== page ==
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Days without water in Gaza, nights of darkness and fear

People in Gaza queue up for water using donkeys and any other means of transportation in November 2023. Photo: Grayscale Media

People in Gaza queue up for water using donkeys and any other means of transportation in November 2023. Photo: Grayscale Media

When the evacuation order came on Oct. 13, Salwa Tibi left her home in Gaza City as quickly as she could, leaving almost everything behind.

“I put all of the women and the children in the car and left the men in the house,” she says from Rafah, where she now lives.

“We have with us grandchildren; the first one is two years and a half, and the other one will be four in a month.”

Salwa is just one of the more than 1.7 million people in Gaza forced from their homes since Oct. 7.

In some ways, she is fortunate. She and her family are together in a house, rather than a shelter. In the shelters, on average, 160 people share a single toilet, and there is only one shower unit for every 700 people.

But even this bit of good fortune has come with its own complications.

“I was lucky to find a house for us when we arrived,” Salwa says.

“But the problem is that it’s only people in shelters who receive humanitarian aid, so I have to go to the market and walk around 4 miles to find some biscuits and some other food for the children.”

Finding food is a critical issue, but one of the most critical for everyone in Gaza – whether in a house or in one of the United Nations shelters – is also one of the most basic: access to clean water.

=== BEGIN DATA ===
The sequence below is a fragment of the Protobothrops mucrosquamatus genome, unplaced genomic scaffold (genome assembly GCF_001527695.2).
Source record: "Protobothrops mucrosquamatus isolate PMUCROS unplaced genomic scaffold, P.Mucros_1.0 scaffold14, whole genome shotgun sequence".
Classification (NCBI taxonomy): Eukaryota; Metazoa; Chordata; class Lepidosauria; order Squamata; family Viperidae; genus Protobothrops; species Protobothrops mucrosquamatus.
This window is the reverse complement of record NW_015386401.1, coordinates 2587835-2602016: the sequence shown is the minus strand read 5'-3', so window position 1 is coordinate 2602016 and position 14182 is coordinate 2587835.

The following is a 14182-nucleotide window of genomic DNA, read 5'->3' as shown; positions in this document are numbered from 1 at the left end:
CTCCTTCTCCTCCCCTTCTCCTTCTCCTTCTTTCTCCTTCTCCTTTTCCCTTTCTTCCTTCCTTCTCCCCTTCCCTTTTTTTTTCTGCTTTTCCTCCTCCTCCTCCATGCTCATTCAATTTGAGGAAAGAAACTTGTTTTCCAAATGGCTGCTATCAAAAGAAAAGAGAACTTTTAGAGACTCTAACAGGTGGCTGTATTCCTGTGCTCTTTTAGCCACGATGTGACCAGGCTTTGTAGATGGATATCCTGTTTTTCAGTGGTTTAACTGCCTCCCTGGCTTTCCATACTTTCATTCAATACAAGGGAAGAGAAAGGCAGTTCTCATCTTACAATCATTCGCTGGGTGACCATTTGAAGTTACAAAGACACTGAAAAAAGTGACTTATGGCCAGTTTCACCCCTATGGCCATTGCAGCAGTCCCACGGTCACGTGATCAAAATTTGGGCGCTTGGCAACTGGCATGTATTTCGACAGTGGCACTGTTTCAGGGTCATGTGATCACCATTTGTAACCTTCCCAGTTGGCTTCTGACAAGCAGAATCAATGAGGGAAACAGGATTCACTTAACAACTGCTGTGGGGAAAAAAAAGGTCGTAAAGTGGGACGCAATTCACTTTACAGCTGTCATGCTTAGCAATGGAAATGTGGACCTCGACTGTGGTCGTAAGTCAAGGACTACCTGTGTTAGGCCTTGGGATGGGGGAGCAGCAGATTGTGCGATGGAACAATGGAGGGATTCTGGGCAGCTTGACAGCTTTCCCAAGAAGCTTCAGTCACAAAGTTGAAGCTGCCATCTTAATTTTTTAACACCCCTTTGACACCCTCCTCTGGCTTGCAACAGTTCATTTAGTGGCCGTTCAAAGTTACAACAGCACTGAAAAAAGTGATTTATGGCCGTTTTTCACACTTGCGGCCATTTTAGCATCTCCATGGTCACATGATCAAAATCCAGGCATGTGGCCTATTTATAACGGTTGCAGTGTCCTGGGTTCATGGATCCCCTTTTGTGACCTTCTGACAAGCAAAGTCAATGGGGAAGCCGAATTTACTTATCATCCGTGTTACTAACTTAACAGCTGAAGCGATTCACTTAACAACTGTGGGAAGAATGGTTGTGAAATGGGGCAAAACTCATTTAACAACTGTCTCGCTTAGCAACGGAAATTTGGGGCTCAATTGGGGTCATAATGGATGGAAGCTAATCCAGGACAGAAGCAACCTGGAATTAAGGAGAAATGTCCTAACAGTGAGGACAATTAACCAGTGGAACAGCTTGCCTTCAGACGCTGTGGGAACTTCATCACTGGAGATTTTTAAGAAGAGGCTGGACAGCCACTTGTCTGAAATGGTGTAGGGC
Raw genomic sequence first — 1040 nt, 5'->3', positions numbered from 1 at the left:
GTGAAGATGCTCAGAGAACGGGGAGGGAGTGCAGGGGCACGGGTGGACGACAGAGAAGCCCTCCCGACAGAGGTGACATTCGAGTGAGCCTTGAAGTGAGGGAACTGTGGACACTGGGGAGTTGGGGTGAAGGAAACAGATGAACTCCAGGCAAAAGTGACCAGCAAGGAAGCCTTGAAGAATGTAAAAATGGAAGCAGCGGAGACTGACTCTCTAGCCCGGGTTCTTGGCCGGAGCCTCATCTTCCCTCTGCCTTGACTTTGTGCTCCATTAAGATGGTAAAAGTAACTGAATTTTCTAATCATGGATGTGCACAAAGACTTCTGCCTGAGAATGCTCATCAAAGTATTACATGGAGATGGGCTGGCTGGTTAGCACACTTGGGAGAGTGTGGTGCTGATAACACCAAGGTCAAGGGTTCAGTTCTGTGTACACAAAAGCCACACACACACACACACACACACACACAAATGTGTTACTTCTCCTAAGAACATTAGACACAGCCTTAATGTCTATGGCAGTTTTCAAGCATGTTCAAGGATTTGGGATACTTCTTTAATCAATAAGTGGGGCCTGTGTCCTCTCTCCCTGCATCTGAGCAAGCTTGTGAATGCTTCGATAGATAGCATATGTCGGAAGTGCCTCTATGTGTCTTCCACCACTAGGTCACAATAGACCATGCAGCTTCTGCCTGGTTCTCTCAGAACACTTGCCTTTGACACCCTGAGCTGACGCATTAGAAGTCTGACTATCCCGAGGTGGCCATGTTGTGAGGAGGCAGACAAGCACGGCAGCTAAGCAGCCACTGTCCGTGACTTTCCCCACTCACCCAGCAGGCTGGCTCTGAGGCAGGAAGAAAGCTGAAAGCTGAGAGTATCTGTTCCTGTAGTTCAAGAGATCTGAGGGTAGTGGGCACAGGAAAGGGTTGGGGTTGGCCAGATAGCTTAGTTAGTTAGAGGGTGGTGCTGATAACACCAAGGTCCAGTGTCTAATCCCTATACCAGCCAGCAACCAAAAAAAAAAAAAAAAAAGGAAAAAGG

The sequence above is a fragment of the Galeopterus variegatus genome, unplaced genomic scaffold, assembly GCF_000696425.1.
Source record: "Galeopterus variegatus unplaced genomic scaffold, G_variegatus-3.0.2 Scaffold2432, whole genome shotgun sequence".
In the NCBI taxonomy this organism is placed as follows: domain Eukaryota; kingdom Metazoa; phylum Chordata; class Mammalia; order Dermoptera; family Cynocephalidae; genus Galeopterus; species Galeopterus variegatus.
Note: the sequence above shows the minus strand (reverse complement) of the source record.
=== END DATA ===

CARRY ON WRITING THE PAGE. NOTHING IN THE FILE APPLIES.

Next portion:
Searching for water in Gaza

Credit: Grayscale Media

The absolute minimum

“The people that are living in these very highly crowded locations are sent by the UN or people who have lived at the homes of their relatives at the south of Gaza strip, they have no water to drink and to maintain the basic hygiene,” Saaed Rafiq Al-Madhoun, CARE’s Emergency Response Coordinator in Gaza, says.

According to the World Health Organization, communities need between 50 and 100 liters of water per person per day – for drinking, showering, hand washing and cooking. That is the amount “to ensure that most basic needs are met, and few health concerns arise.”

In many humanitarian crises, according to Julian Tung, a CARE Water and Sanitation expert with more than 14 years’ experience working in emergency contexts, that number can go down to 15 liters per person per day in a crisis, but “that’s seen as the bare minimum for hygiene.”

“It’s an absolute minimum.”

But today in Gaza, tens of thousands in cramped shelters are given much less than that, if any at all, for drinking and personal hygiene.

This has led people not only to ration what little water they have but also to seek out any source of water they can find, safe or unsafe.

“We don’t have water at all,” Salwa says. “Just every 10 or 15 days we see some water from the municipality pipeline, and it comes just only for one or two hours, and we try to use it for washing our clothes, for taking a shower.

“Just a shower every 15 days instead of a daily shower before that.”

Drone footage of people sifting through destroyed neighborhoods in Southern Gaza in November 2023. Photo: Grayscale Media

A drop in the ocean

The United Nations and UNICEF reported distributing 19,500 liters of fuel to water and sanitation facilities in south Gaza on Nov. 19, but they only expect it to last for about 24 hours.

“It’s like a drop in the ocean. There is such a huge need on the ground.”

Saaed Rafiq Al-Madhoun,

The UN estimates there are now almost 900,000 internally displaced people in Gaza who are staying in only 154 designated shelters.

The overcrowding in these shelters is contributing to the spread of diseases, including acute respiratory illness and diarrhea, prompting environmental and health concerns from experts.